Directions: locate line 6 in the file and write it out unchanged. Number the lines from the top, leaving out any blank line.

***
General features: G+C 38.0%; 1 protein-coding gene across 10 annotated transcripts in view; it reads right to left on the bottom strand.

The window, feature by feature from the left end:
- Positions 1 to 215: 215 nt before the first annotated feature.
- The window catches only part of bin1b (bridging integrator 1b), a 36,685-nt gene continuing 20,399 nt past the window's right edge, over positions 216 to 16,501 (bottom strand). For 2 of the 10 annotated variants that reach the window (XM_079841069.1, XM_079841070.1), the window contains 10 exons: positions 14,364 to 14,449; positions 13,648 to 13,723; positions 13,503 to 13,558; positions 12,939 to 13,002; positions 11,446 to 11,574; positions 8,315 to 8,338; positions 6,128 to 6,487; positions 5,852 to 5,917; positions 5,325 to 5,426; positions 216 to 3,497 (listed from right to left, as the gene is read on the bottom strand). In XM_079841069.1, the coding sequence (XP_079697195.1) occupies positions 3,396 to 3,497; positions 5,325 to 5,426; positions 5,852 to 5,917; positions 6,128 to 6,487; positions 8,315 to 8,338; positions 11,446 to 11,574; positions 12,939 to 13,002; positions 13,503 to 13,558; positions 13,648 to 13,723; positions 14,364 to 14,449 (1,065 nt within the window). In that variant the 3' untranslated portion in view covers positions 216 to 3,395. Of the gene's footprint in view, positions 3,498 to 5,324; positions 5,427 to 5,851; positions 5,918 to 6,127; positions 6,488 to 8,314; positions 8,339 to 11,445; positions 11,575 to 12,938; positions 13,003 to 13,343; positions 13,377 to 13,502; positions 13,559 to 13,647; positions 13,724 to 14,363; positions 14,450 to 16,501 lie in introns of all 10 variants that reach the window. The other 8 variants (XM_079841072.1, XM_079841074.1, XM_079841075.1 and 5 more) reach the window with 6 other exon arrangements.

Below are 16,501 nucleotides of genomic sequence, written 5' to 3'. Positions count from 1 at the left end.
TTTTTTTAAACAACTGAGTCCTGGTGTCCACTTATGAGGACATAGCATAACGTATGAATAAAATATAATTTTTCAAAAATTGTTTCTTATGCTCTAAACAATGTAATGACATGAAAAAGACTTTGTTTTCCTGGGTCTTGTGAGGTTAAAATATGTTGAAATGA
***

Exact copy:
TTTTTTTAAACAACTGAGTCCTGGTGTCCACTTATGAGGACATAGCATAACGTATGAATAAAATATAATTTTTCAAAAATTGTTTCTTATGCTCTAAACAATGTAATGACATGAAAAAGACTTTGTTTTCCTGGGTCTTGTGAGGTTAAAATATGTTGAAATGA